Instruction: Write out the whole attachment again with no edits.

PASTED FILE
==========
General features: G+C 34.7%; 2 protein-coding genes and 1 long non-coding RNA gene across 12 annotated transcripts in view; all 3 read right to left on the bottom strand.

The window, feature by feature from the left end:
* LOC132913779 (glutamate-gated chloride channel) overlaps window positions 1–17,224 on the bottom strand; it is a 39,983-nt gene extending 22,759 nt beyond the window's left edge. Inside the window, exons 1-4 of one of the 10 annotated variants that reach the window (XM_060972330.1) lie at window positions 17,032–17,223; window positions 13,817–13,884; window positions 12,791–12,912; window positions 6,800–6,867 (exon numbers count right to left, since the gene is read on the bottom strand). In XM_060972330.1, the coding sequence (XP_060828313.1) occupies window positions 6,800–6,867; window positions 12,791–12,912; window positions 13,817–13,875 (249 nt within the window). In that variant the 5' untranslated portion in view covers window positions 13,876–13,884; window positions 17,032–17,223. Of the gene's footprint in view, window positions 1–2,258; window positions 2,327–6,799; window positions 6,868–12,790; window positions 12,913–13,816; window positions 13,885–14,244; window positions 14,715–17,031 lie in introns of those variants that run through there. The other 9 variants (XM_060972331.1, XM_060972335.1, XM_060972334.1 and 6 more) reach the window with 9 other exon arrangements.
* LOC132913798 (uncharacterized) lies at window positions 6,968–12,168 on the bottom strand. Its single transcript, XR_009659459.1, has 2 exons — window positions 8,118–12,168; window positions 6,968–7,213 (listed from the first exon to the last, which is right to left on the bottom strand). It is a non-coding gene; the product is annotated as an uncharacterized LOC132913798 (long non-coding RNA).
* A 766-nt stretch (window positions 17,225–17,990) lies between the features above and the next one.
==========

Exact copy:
General features: G+C 34.7%; 2 protein-coding genes and 1 long non-coding RNA gene across 12 annotated transcripts in view; all 3 read right to left on the bottom strand.

The window, feature by feature from the left end:
* LOC132913779 (glutamate-gated chloride channel) overlaps window positions 1–17,224 on the bottom strand; it is a 39,983-nt gene extending 22,759 nt beyond the window's left edge. Inside the window, exons 1-4 of one of the 10 annotated variants that reach the window (XM_060972330.1) lie at window positions 17,032–17,223; window positions 13,817–13,884; window positions 12,791–12,912; window positions 6,800–6,867 (exon numbers count right to left, since the gene is read on the bottom strand). In XM_060972330.1, the coding sequence (XP_060828313.1) occupies window positions 6,800–6,867; window positions 12,791–12,912; window positions 13,817–13,875 (249 nt within the window). In that variant the 5' untranslated portion in view covers window positions 13,876–13,884; window positions 17,032–17,223. Of the gene's footprint in view, window positions 1–2,258; window positions 2,327–6,799; window positions 6,868–12,790; window positions 12,913–13,816; window positions 13,885–14,244; window positions 14,715–17,031 lie in introns of those variants that run through there. The other 9 variants (XM_060972331.1, XM_060972335.1, XM_060972334.1 and 6 more) reach the window with 9 other exon arrangements.
* LOC132913798 (uncharacterized) lies at window positions 6,968–12,168 on the bottom strand. Its single transcript, XR_009659459.1, has 2 exons — window positions 8,118–12,168; window positions 6,968–7,213 (listed from the first exon to the last, which is right to left on the bottom strand). It is a non-coding gene; the product is annotated as an uncharacterized LOC132913798 (long non-coding RNA).
* A 766-nt stretch (window positions 17,225–17,990) lies between the features above and the next one.